Having fallen out spectacularly during their time together in Ipswich, Ireland's latest captain has revised the opinion he voiced in 2010 when he suggested Keane ruled the East Anglian club by fear.
Certainly anxiety was uppermost in the Scouser's mind back then when he took the dramatic decision to take "a picture of me puke" as evidence that a stomach bug he had picked up was genuine. The photograph was forwarded to Ipswich's physio as way of explaining his absence from the following night's game in Exeter.
"It wouldn't surprise me if some players are terrified of him," Walters said a month after that incident, by which stage Ipswich had sold him to Stoke.
"In my case, his words went in one ear and out the other. You never know where you stand with him and that was the fear factor he brought in. I respected him as a player, but maybe he can't get his point across as a manager.
"There's a way of going about bollocking people. At Ipswich, it became personal a few times."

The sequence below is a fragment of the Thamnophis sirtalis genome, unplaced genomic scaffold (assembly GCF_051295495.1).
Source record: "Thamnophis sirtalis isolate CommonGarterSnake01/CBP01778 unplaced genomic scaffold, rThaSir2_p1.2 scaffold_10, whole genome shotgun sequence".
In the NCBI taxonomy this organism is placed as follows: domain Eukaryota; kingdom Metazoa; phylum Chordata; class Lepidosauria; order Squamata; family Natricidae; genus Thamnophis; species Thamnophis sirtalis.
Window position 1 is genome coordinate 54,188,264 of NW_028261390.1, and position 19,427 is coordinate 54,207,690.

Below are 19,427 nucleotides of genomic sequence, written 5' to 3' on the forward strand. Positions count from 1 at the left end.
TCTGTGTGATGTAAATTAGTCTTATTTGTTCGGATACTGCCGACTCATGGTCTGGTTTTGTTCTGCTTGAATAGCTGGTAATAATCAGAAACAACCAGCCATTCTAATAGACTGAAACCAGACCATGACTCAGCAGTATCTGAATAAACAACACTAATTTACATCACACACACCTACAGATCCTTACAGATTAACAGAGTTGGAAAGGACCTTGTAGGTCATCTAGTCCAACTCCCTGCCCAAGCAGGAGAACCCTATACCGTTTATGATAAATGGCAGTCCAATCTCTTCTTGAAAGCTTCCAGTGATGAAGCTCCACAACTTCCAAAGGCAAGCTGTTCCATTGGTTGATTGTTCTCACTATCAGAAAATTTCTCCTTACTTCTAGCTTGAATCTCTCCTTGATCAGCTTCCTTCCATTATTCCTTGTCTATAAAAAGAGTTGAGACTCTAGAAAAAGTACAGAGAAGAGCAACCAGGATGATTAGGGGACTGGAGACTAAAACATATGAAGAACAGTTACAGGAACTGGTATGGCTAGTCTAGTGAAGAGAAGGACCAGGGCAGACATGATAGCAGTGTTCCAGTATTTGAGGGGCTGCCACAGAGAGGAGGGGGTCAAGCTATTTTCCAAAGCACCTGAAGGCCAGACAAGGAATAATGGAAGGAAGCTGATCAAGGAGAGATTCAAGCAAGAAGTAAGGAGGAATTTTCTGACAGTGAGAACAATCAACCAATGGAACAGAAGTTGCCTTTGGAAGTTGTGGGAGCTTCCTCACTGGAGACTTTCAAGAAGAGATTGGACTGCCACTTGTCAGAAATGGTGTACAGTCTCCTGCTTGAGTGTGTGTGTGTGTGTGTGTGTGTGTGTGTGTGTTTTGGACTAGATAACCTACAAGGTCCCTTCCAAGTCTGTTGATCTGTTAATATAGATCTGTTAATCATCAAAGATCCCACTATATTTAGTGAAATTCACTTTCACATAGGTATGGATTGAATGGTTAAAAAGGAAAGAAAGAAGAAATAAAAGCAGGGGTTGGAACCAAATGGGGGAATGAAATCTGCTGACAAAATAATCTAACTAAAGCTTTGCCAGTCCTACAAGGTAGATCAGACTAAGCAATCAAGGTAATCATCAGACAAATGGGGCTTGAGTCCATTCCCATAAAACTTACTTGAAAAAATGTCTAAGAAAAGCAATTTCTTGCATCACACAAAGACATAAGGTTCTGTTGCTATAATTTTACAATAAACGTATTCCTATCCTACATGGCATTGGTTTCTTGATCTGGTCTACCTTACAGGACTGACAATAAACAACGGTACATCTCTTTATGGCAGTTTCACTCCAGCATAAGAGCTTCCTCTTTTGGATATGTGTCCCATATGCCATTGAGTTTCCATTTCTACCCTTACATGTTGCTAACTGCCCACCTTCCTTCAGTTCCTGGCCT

Time moves on, though, and so do managers. When Walters criticised Keane, he had yet to be capped by Ireland and Keane's relationship with the FAI then was as volatile as it was with his one-time captain. Now, they are back in the same camp and the tune Walters plays now sounds is dramatically different.
"We had a laugh together when we spoke last week," said Walters. "Everything was fine. I said a while back that if I was chairman, I'd give him a go as a manager because I was impressed with him at Ipswich.
"I really enjoyed how he was with people. I was captain there and enjoyed it but then I wanted to go to the Premier League and he wanted me to stay so it wasn't going to be all cuddles or anything. When we met up, we had a laugh about it."
Given the characters involved, it would be no surprise if they did, because prior to their blow-up, Walters was Keane's go-to-guy at Portman Road. Carved in the same image of his then manager, the 30-year-old has a streak of determination which has brought him all the way from League Two football to international captaincy.
"I haven't had the easiest route to get here," he said. "I was at Hull but my daughter was ill and that was a key reason behind how I ended up at Chester because, as a family, we wanted to be near home to avail of the support network there.
"I kept working hard and you get what you deserve. I will keep the armband. My very proud mum (who died when he was 12) was looking down from above. It is the proudest moment of my career."